IN THE EST OF VIVIAN MARIE ROSS DEC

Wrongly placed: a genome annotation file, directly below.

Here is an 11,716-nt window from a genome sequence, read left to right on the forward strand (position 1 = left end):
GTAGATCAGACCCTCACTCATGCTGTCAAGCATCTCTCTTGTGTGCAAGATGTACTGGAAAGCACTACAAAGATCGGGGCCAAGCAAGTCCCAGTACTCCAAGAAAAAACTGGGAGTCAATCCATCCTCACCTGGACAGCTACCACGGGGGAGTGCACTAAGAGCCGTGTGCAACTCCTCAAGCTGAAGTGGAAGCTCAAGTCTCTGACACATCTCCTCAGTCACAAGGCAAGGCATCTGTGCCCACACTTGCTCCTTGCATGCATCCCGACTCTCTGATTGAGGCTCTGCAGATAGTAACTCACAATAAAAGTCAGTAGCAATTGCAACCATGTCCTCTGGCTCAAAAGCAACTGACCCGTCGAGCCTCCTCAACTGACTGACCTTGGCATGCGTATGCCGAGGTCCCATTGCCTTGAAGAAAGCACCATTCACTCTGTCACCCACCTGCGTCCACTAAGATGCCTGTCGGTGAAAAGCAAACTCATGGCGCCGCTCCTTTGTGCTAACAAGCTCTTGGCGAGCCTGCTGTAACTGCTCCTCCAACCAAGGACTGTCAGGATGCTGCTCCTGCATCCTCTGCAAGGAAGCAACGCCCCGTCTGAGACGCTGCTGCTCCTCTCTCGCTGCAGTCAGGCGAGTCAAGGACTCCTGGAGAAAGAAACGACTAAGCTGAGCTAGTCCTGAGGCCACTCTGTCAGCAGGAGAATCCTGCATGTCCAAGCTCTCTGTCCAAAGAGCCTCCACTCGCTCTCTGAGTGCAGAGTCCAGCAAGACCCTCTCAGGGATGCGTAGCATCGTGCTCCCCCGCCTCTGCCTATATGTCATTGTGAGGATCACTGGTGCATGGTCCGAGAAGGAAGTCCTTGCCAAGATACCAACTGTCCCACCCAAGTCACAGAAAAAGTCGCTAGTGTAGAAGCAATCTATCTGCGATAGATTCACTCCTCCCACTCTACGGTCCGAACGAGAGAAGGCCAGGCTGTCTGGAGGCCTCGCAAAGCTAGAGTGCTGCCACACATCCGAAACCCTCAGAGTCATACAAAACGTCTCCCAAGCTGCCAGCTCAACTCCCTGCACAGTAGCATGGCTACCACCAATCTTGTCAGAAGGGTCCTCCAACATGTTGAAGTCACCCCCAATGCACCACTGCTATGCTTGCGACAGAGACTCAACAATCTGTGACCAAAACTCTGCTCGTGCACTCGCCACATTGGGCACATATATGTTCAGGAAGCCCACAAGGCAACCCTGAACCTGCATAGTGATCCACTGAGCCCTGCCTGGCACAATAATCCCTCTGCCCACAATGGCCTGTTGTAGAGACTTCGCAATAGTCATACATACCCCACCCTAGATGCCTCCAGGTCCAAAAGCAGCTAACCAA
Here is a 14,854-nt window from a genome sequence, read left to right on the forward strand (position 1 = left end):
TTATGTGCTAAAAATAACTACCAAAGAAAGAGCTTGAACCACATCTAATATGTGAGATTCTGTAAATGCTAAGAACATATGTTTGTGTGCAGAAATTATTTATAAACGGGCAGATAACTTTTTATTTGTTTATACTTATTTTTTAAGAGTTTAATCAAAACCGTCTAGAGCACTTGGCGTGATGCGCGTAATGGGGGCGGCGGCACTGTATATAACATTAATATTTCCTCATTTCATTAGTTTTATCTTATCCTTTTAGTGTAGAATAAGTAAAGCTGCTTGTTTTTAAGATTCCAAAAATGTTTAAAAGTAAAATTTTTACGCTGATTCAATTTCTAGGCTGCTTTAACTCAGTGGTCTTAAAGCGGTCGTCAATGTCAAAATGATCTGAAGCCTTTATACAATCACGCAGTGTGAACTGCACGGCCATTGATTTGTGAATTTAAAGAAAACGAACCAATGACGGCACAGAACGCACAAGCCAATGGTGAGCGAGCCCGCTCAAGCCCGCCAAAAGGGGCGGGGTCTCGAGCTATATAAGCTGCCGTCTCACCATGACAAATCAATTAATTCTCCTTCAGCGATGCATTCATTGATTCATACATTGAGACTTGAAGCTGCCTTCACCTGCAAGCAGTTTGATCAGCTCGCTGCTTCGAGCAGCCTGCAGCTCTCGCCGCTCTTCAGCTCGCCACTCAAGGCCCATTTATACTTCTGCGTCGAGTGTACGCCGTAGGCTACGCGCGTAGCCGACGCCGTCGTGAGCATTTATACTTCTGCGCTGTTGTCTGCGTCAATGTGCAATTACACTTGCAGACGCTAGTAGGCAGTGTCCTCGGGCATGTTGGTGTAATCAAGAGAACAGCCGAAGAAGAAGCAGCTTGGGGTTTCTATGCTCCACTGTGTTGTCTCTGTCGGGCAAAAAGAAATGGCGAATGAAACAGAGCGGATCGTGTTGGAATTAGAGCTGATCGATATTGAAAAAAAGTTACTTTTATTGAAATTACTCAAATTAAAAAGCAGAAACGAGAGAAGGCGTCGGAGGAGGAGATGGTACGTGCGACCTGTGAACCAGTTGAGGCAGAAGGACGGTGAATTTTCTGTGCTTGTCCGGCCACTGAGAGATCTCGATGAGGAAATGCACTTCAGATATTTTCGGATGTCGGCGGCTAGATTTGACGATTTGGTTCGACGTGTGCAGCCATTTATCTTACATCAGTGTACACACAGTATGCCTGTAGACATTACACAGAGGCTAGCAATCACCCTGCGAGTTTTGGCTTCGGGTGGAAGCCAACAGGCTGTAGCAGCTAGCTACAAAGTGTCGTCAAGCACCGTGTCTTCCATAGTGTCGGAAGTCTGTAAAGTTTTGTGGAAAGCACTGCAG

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STATE OF MICH IGAN COURT OF APPEALS In Re the Estate of VIVIAN MARIE ROSS, Deceased. JOSEPH P. KLEINSMITH, UNPUBLISHED July 31, 1998 Petitioner-Appellee, v No. 202779 Oakland Probate Court LC No. 95-239742 SE DIANE M. KONDRATEK, as Personal Representative of the Estate of VIVIAN MARIE ROSS, Deceased, Respondent-Appellant, and LEVON KING, Appellant. Before: Griffin, P.J., and Gribbs and Talbot, JJ. PER CURIAM. Diane Kondratek and her attorney, Levon King, appeal as of right from a probate court order imposing sanctions. We affirm. Vivian Marie Ross died on March 6, 1994. On January 11, 1995, her niece, Kondratek, filed a petition to commence proceedings in the probate court. Kondratek was appointed personal representative of the estate on January 23, 1995. At the time, it was believed that Ross had died intestate. On March 9, 1995, Joseph Kleinsmith, who lived with Ross before her death, submitted Ross’ will to the probate court along with a separate petition to commence proceedings. Ross’ will -1­ appointed Kleinsmith as personal representative and left her entire estate to him. Kleinsmith sought to admit the will to probate and to remove Kondratek as personal representative. At a hearing on March 28, 1995, the probate court admitted the 1982 will and determined that no property remained in the probate estate. The probate court ruled that the real property shared by Ross and Kleinsmith prior to Ross’ death had passed directly to Kleinsmith upon Ross’ death. The probate court’s ruling was based, in part, on Kleinsmith’s presentation of a deed and his explanation that he and Ross had owned the property as joint tenants with full rights of survivorship. Subsequently, on May 15, 1995, the probate court entered an order dismissing both petitions to commence proceedings on the basis of the absence of any assets requiring probate. Kondratek appealed from the probate court’s order and this Court affirmed in an unpublished order, holding that Kondratek lacked standing to initiate probate proceedings. While her first appeal was pending, King filed a notice of lis pendens stating that Kondratek was the “duly appointed personal representative” of Ross’ estate, and that, as such, she had a right to challenge the validity of a “quit claim deed” by which Kleinsmith allegedly obtained ownership of the property he shared with Ross before her death. Kondratek also filed estate tax returns for Ross’ estate in which she stated that the subject property was owned solely by Ross at the time of Ross’ death. On December 9, 1996, Kleinsmith filed a petition for removal of the lis pendens and for the imposition of sanctions against Kondratek and King. After a hearing held on January 14, 1997, the probate court issued an order removing the lis pendens and holding Kleinsmith’s request for sanctions in abeyance. Kleinsmith filed an additional petition for sanctions on March 21, 1997. On April 8, 1997, the probate court held another hearing and issued an order granting Kleinsmith’s petition for sanctions pursuant to MCR 2.114 and MCR 2.625. The probate awarded costs and attorneys fees totaling $4,233 to petitioner against Kondratek and King, jointly and severally. On appeal, Kondratek and King characterize the probate court’s order of sanctions as having been based on the estate tax returns as well as the notice of lis pendens. Although Kleinsmith added a claim for sanctions based on the estate tax returns to his second petition for sanctions, and argued at the final hearing that sanctions could be imposed based on the estate tax returns, the probate court’s order imposing sanctions specifically stated that it was granting Kleinsmith’s petition pursuant to the “order dated January 14, 1997.” This refers to the order removing the lis pendens and holding in abeyance Kleinsmith’s request for sanctions. In that order, the probate court characterized Kleinsmith’s petition for sanctions as being based only on their role in “authorizing, signing, and filing an improper lis pendens.” Accordingly, the probate court’s imposition of sanctions was not based on Kondratek’s filing of the estate tax returns. Kondratek and King raise only two issues on appeal. First, appellants argue that the probate court erred in imposing sanctions without holding an evidentiary hearing and in the absence of any evidence of falsity. We disagree. We review a trial court’s decision regarding the imposition of sanctions under for clear error. Schadewald v Brule, 225 Mich App 26, 41; 570 NW2d 788 (1997). We conclude that the probate court did not clearly err in imposing sanctions on appellants. After the March 28, 1995, hearing and the May 15, 1995, order dismissing both petitions to commence -2­ proceedings, appellants could not have had any reasonable basis for believing that Kondratek was still acting as the “duly appointed personal representative” of Ross’ estate. Although there was no order officially discharging Kondratek, reason and common sense dictate that she could not act as personal representative in the absence of an active estate. Accordingly, the assertion to that effect in the notice of lis pendens was not “well grounded in fact” as required by MCR 2.114(D)(2). The only evidence necessary to establish the falsity of the information contained in the lis pendens was the order dismissing the petitions to commence proceedings. Because this Court had not yet ruled on Kondratek’s first appeal, appellants were bound by the judgment of the probate court. Cf. St. Clair Prosecutor v AFSCME, 425 Mich 204, 215; 388 NW2d 231 (1986). Moreover, Kondratek and King had ample opportunity to “know and respond” to the petition for sanctions and the evidence against them at the hearings conducted on January 14, 1997, and April 8, 1997. See KLCO v Dynamic Training Corp, 192 Mich App 39, 42; 480 NW2d 596 (1991). Second, appellants argue that the probate court erred in imposing sanctions based on her mistaken understanding that Kondratek, as personal representative, had no right or duty to be concerned about non-probate property in the estate tax returns. We disagree. This argument is without merit because (1) the probate court’s imposition of sanctions was not based on Kondratek’s filing of the estate tax returns, and (2) Kondratek was not the personal representative of Ross’ estate when she filed the tax returns. Accordingly, Kondratek and King are not entitled to relief on appeal. Affirmed. Kleinsmith being the prevailing party, he may tax costs pursuant to MCR 7.219. /s/ Richard Allen Griffin /s/ Roman S. Gribbs /s/ Michael J. Talbot -3­